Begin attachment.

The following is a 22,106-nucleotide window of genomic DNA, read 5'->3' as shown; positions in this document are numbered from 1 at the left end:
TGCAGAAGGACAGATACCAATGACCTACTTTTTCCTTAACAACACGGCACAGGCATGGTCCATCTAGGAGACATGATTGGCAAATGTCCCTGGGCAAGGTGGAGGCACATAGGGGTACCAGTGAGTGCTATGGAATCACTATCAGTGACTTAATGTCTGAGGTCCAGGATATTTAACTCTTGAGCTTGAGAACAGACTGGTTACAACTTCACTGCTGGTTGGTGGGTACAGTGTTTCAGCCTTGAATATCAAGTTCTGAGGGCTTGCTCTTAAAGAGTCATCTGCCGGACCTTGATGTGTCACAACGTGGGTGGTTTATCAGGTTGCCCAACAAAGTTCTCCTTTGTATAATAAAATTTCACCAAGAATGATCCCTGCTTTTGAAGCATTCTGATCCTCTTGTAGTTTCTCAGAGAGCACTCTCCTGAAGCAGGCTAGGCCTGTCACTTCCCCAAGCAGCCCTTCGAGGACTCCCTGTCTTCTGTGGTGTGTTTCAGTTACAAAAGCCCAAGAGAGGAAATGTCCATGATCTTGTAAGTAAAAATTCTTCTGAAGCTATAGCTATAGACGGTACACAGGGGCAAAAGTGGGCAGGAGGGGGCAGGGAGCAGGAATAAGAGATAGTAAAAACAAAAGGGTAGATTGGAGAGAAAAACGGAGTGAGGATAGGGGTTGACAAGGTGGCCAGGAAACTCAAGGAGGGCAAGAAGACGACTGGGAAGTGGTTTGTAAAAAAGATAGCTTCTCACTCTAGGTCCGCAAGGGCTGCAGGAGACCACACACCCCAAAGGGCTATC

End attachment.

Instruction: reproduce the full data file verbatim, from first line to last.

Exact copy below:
The following is a 22,106-nucleotide window of genomic DNA, read 5'->3' as shown; positions in this document are numbered from 1 at the left end:
TGCAGAAGGACAGATACCAATGACCTACTTTTTCCTTAACAACACGGCACAGGCATGGTCCATCTAGGAGACATGATTGGCAAATGTCCCTGGGCAAGGTGGAGGCACATAGGGGTACCAGTGAGTGCTATGGAATCACTATCAGTGACTTAATGTCTGAGGTCCAGGATATTTAACTCTTGAGCTTGAGAACAGACTGGTTACAACTTCACTGCTGGTTGGTGGGTACAGTGTTTCAGCCTTGAATATCAAGTTCTGAGGGCTTGCTCTTAAAGAGTCATCTGCCGGACCTTGATGTGTCACAACGTGGGTGGTTTATCAGGTTGCCCAACAAAGTTCTCCTTTGTATAATAAAATTTCACCAAGAATGATCCCTGCTTTTGAAGCATTCTGATCCTCTTGTAGTTTCTCAGAGAGCACTCTCCTGAAGCAGGCTAGGCCTGTCACTTCCCCAAGCAGCCCTTCGAGGACTCCCTGTCTTCTGTGGTGTGTTTCAGTTACAAAAGCCCAAGAGAGGAAATGTCCATGATCTTGTAAGTAAAAATTCTTCTGAAGCTATAGCTATAGACGGTACACAGGGGCAAAAGTGGGCAGGAGGGGGCAGGGAGCAGGAATAAGAGATAGTAAAAACAAAAGGGTAGATTGGAGAGAAAAACGGAGTGAGGATAGGGGTTGACAAGGTGGCCAGGAAACTCAAGGAGGGCAAGAAGACGACTGGGAAGTGGTTTGTAAAAAAGATAGCTTCTCACTCTAGGTCCGCAAGGGCTGCAGGAGACCACACACCCCAAAGGGCTATC